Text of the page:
Strontium 90 in the Great Lakes: Concentration-time model

Abraham Lerman*

*Corresponding author for this work

Research output: Contribution to journalArticlepeer-review

14 Scopus citations

Abstract

Concentration-time models for 90Sr in the Great Lakes deal with transient concentrations of a radionuclide in a chain of mixed lakes and in a chain of periodically stratified lakes. In the model, the lakes receive time-dependent input of 90Sr from atmosphere and land (0–10% of annual deposit in the land drainage basins). Removal of 90Sr from lake water is by outflow and decay. In the five Great Lakes computed concentrations of 90Sr rise from nil (assumed) in 1953 to a maximum in 1964–1965, followed by a gradual decline until 1969. Computed concentrations are comparable to the range of reported values. However, a closer agreement between the model and reported concentrations requires the rates of input in 1962–1964 to be higher than the mean, as well as the rates of removal to be faster (by 6–8%) than the removal by decay and mean outflow. Seasonal stratification of the lakes has virtually no effect on mean annual concentrations of 90Sr.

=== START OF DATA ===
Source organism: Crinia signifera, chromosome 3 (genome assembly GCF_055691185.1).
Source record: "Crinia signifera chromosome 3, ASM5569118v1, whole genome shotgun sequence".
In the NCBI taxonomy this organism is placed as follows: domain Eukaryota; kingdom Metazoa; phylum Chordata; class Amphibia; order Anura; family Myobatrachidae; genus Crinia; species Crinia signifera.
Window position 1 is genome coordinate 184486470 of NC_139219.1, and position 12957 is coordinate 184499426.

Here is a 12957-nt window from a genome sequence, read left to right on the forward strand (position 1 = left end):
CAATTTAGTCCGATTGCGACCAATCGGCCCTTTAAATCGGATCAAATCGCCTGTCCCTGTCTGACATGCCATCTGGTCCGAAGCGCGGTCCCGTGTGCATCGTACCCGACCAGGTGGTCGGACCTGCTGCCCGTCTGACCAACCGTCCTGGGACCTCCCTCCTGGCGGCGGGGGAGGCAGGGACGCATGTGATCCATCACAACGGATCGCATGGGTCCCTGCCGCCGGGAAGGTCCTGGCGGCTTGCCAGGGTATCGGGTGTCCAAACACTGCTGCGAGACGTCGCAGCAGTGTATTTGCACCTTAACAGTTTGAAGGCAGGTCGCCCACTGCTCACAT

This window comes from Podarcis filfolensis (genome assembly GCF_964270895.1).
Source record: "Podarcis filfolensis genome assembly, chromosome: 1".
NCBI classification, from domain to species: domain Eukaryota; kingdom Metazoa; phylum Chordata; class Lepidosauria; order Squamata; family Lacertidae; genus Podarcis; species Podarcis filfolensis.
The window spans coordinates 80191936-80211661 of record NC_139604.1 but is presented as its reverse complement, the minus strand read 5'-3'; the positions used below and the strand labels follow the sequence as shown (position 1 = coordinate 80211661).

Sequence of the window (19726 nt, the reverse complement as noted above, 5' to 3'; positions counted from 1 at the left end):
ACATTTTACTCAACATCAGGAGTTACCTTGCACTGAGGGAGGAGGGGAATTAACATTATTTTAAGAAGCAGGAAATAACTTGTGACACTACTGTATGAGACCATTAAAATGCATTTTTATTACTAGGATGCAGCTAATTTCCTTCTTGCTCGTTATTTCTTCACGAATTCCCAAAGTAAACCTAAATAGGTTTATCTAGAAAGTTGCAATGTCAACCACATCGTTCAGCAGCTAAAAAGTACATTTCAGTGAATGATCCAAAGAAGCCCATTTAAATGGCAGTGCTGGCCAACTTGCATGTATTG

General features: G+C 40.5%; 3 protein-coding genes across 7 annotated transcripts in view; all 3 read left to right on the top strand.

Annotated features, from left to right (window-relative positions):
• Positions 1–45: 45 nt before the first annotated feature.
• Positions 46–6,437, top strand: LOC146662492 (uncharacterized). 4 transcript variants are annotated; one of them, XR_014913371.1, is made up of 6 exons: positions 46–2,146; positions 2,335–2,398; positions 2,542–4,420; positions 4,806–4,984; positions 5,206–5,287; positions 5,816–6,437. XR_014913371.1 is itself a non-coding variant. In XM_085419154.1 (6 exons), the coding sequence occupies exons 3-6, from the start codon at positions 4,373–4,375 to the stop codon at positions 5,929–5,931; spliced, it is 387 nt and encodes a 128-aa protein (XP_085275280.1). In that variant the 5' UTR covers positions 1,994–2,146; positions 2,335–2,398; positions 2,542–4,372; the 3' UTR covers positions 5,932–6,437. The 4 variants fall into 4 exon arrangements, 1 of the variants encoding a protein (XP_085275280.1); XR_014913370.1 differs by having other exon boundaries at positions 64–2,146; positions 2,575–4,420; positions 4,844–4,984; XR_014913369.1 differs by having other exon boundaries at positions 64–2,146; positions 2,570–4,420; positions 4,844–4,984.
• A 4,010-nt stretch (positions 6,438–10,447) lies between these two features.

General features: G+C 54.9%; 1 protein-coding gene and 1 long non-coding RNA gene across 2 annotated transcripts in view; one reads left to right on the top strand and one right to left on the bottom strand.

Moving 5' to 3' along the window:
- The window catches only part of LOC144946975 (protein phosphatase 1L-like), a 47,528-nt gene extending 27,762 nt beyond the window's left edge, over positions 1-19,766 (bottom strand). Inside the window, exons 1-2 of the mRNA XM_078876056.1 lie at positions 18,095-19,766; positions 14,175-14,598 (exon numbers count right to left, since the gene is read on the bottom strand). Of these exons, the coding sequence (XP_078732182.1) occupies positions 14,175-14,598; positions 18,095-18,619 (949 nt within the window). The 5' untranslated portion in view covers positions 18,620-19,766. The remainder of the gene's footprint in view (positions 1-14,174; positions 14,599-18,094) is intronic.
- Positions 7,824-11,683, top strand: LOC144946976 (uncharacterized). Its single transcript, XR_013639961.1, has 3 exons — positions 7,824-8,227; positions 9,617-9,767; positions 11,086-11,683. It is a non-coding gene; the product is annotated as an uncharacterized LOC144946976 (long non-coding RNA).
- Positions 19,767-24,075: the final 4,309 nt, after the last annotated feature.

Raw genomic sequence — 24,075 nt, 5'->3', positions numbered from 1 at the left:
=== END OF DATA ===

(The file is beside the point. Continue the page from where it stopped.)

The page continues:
Original languageEnglish (US)
Pages (from-to)3256-3264
Number of pages9
JournalJournal of Geophysical Research
Volume77
Issue number18
DOIs
StatePublished - Jun 20 1972
Externally publishedYes

Keywords

  • Geochemistry
  • Great Lakes
  • Strontium

ASJC Scopus subject areas

  • Geophysics
  • Forestry
  • Oceanography
  • Aquatic Science
  • Ecology
  • Water Science and Technology
  • Soil Science
  • Geochemistry and Petrology
  • Earth-Surface Processes
  • Atmospheric Science
  • Earth and Planetary Sciences (miscellaneous)
  • Space and Planetary Science
  • Palaeontology

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